Subscribe my self Your Honours [sic]

Most humble and Obedt.

Servant to Commend

Copy of a Letter from Leiutenant [sic] Governor Broughton to Mr.
Causton dated at the Council Chamber Aprill [sic] the 28th 1735.

Sir

The General Assembly having Agreed that the Garrison at Port
Prince George commonly called the Palachocula Garrison Should be
Dismissed they being unwilling to make any further Provision for the
same and as Mr. Oglethorpe did propose when here to place a few Men in
the said Port in Case this Province Should think fitt [sic] to quitt [sic]
the same I now advise you thereof and have Order'd Captain Mackintosh who will
be the Bearer to Deliver to you or your Order all the Great Guns Small
Arms Ammunition Tooles and other things Belonging to that Port and also
the Canoe he taking a Receipt for the same in Order to be returned for
the use of this Government. I am

Sir

Your humble Servant

Copy of a Letter from Lieut, Govr. Broughton to Capt. Patrick Mackay
dated Council Chamber 29th. April 1735.

Sir

We send You herewith the Extract of a Letter from the Govr. of
St. Augustine to His Excellency whch. we desire You will carefully
peruse, and make all possible Enquiry what Grounds there are for the
Complaints he makes against the Captains or Traders therein mentioned;
And by the first opportunity give us a full Account of the same. We
also desire You will use the best Application for preventing any
Transactions that may tend towards a Breach of the Articles of Friendship
Settled between the two Provinces, it being highly necessary to maintain
a good Correspondence with them, especially at this time when we remain
under an Uncertainty what Share the Court of England may have in the
Troubles nov/ Subsisting in Europe. We are

Yours &c.

Extract of a Letter from the Govr. of St, Augustine to His
Excellency Robert Johnson Esqr. Govr, of So. Carolina dated
27th April 1735.

I communicate to Your Excellency what has been wrote to me about the
two Captains or Traders that live among the Nations of the
Cowetasas [sic] and Talapouches, [sic] who incite the Indians to come
molest and kill the Subjects of my Sovereign. This has been a very
strange piece of News to me, being assur'd their Catholick [sic] and
Britainick [sic] Majesties are in Peace and Tranquility with each other,
and to see that two private Persons by their Interest & Power
accompany'd by an odious Malice encourage the Indians to break it.

I have been assured that they have sent three Partys [sic] with Orders
to take Prisoners and kill all the Spaniards they shall meet or Indians
that inhabit the lower part of our Government which is very certain,
since I have also been informed by one of the Chiefs of the said
nation; so that I would take it very kindly of your Excellency to take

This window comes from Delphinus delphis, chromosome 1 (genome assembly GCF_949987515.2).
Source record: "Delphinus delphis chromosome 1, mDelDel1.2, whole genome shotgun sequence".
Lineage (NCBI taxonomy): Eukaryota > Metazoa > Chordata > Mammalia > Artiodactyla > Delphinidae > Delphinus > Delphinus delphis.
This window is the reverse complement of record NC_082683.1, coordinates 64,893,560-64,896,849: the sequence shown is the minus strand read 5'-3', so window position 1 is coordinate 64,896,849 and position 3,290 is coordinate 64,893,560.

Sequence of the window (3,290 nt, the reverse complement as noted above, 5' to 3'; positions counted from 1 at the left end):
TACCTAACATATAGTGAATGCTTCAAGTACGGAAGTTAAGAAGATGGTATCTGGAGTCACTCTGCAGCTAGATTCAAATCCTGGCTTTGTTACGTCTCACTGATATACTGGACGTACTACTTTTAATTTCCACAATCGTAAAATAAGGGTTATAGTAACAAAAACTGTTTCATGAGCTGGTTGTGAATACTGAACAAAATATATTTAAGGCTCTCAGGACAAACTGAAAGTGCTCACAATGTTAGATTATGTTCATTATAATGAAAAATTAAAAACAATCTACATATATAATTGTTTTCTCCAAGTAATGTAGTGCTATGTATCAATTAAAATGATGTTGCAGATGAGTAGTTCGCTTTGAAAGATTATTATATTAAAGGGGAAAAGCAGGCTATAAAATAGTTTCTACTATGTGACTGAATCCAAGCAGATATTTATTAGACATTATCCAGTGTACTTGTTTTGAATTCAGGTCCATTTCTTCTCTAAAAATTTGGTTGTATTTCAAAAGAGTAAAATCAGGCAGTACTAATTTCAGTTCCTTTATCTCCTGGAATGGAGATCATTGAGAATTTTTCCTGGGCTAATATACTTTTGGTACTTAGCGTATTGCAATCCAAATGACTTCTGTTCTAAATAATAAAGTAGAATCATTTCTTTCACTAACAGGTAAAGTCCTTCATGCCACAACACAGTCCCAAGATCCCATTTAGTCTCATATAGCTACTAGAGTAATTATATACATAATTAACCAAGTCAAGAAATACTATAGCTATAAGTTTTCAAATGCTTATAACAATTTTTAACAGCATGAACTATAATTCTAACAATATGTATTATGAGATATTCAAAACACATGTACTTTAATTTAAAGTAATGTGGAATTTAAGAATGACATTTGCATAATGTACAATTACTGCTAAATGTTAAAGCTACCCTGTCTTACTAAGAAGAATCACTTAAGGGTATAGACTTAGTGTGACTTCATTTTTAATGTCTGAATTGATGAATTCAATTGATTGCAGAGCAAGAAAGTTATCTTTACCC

all the necessary and convenient measures to give me Satisfaction in
order that the Disturbers of the Peace may be punished as they deserve,
or else I shall be obliged to take the most expedient Resolutions; And
I also communicate to your Excellency and the Noble and Honble. Council
to which I write on this Occasion, that I would inform the King
my Master that in those Provinces they don't religiously keep the
Conditions of Peace that have been establish'd.I hope that the Conduct
and Justice of Your Excellency will remedy as soon as You can such a
necessary Urgency and wont permit that the Excusses [sic] of the said
Captains may go unpunished.

I am well assured of the Equity and Justice of your Excellency

&c.

Copy of a Letter from Don Francisco del Moral Sanchez Govr, of St.
Augustine to Lieut. Govr. Broughton dated at St. Augustine in
Florida 13th May 1735.

Sir

The Bearer here of Joseph Delorme will inform your Excellency of

the said Accident that happened yesterday at the Fort of St. Francis De
Pupo on the bank of Picalata River, where one of the three Parties of
Indians I mentioned in my last, sent by your Traders among the Cowetas
and Talapouchees, has killed the Master Gunner of the said Fort; which
Insult I cannot bear nor excuse the Chastisement they deserve, for such
Temerity is insupportable and ought not to he permitted; Since the two
Crowns are in Peace. Therefore I hope your Excellency will take proper
Measures to remedy such an Enormity, and that the Promoters thereof
will receive their due Punishment; otherwise I shall my self be obliged
and inexcusable should I not punish so audacious and surprizing [sic] an
Action, especially since these Provinces enjoyed great Tranquillity
till your Traders incited by Malice had not troubled the Spaniards and
the Indians who are under our Protection. I hope your Excellency will
Support the Union and good Correspondence that has all along Subsisted
between us, by obliging the said Traders to appear before your
Excellency and also their Accomplices; And I am persuaded a Punishmt. [sic]
condign to their Offence [sic] will be inflicted on them. I am very sincerely

Your Excellencys [sic]

Most humble & Obedt. Servt,

Copy of a letter from Mr. Samuel Eveleigh to Mr. Oglethorpe
dated at Savannah l6th May 1735.